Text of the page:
The standard has specified new names for these "header" files, basically using the same name for C++ specific files, but without the ending '.h'. For example, 'iostream.h' becomes 'iostream'.

    If you use the ANSI-C++ compliant include files you have to bear in mind that all the functions, classes and objects will be declared under the 'std' namespace.

    Thus...for your example:
    Code:
    #include<iostream>
    
    int main()
    {
      double pi = 3.14;
      double radius;
      std::cout<<"Enter radius (0 to quit): ";
      std::cin>>radius;
    
      while(radius!=0) {
        std::cout<<"Area is: "<<radius*radius*pi<<std::endl;
        std::cout<<"Enter radius (0 to quit): ";
      }
    
      std::cout<<"Have a good day!"<<std::endl;
      return(0);
    }
    Ciao, Andreas

    "Software is like sex, it's better when it's free." - Linus Torvalds


    Article(s): Allocators (STL) Function Objects (STL)

  6. #6
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    Andreas: Sadly, most schools teach with .h for depreciated header files. In fact, I think my first c++ class in the univ 2 yrs ago even taught with it.

    I guess they don't give students credit; my guess is they don't think they'll understand namespaces and such.

    Anyway, in short, I'd say let him stick with the old .h headers because I doubt their teacher will teach them anything along those lines for a while; don't confuse the kid!
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  7. #7
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    I know that most teachers are teaching the wrong way of doing C++ programming. However, I would rather guess that it is not of the reasons you have mentioned, but rather for the simple fact that they do not know it properly themselves.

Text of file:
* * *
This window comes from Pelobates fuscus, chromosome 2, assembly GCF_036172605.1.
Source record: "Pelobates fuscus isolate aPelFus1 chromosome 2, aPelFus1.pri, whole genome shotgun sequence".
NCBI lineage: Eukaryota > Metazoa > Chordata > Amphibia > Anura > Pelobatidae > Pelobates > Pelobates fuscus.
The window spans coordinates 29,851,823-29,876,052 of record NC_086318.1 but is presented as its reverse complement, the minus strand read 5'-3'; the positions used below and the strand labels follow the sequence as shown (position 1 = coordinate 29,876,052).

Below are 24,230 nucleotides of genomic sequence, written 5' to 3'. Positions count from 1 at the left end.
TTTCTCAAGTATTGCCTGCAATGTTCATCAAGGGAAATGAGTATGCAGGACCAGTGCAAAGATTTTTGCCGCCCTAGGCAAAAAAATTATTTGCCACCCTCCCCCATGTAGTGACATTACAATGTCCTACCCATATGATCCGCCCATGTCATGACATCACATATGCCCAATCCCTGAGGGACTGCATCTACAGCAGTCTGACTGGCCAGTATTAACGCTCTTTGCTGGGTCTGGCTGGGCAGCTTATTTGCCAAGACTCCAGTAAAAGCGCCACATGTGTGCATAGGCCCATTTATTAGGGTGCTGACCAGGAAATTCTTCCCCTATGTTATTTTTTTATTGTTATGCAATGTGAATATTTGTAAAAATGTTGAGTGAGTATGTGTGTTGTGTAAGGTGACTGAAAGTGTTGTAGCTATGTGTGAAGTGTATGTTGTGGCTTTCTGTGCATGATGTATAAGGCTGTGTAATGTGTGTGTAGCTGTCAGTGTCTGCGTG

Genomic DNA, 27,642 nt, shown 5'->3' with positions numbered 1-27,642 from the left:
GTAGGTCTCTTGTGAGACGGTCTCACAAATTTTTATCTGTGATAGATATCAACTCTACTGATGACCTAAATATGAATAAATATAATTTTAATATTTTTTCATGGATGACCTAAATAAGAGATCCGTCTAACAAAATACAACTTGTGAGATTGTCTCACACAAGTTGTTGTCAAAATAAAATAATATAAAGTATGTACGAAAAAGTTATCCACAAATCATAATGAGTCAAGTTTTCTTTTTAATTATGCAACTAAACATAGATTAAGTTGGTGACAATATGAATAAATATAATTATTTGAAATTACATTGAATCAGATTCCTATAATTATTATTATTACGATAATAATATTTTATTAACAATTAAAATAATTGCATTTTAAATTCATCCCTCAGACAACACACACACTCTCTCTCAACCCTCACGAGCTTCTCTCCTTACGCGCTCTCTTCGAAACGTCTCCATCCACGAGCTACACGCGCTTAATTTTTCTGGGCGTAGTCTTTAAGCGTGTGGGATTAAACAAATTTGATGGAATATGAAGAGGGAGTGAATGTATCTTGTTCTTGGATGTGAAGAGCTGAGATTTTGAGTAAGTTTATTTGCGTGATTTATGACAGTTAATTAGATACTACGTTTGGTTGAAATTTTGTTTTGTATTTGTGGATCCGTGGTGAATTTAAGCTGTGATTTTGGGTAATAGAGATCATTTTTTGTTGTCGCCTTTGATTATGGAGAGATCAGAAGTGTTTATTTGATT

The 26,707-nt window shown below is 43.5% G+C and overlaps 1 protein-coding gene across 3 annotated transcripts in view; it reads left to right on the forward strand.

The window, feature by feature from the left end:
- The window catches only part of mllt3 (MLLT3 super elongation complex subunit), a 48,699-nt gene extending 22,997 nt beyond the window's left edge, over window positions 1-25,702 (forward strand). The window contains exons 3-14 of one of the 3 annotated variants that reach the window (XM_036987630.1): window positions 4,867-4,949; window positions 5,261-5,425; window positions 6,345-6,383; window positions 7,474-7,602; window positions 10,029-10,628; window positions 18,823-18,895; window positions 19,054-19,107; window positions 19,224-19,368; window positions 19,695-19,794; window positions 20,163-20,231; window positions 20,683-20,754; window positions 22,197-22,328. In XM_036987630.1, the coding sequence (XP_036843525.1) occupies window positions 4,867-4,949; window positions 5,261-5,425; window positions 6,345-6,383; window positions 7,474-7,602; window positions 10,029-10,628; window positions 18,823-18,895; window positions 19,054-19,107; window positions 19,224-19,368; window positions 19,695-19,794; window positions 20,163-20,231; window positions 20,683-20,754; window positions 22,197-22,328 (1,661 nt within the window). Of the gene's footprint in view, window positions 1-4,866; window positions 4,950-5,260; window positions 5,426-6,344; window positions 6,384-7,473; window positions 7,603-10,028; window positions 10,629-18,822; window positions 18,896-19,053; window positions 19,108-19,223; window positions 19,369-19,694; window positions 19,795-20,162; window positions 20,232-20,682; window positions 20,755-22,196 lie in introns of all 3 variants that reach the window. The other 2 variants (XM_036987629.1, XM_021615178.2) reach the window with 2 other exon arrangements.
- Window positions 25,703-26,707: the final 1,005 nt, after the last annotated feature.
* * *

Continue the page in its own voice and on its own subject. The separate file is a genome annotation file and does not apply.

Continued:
However, this cannot be a reason that I do not show him the correct way. He should use the standard header (without .h) and learn it right from the beginning. He can then teach his teacher...
    Ciao, Andreas

    "Software is like sex, it's better when it's free." - Linus Torvalds


    Article(s): Allocators (STL) Function Objects (STL)

  8. #8
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    Eli Gassert "Or are you saying that's the only thing you see?":

    That is all I see when I execute the program... its confusing me.



    Andreas,

    If i start using the std style of coding will it affect how my code runs? And secondly, if i undertake this, can you help me here and there when i need it? I really want to get into programming and learning the proper most up to date way would make me a better developer. If there is anything i need to change to use the std header files? Or will Visual C recognize them automatically?

    Thanks you guys.
    Ask many questions, gain much knowledge.

    Chris

  9. #9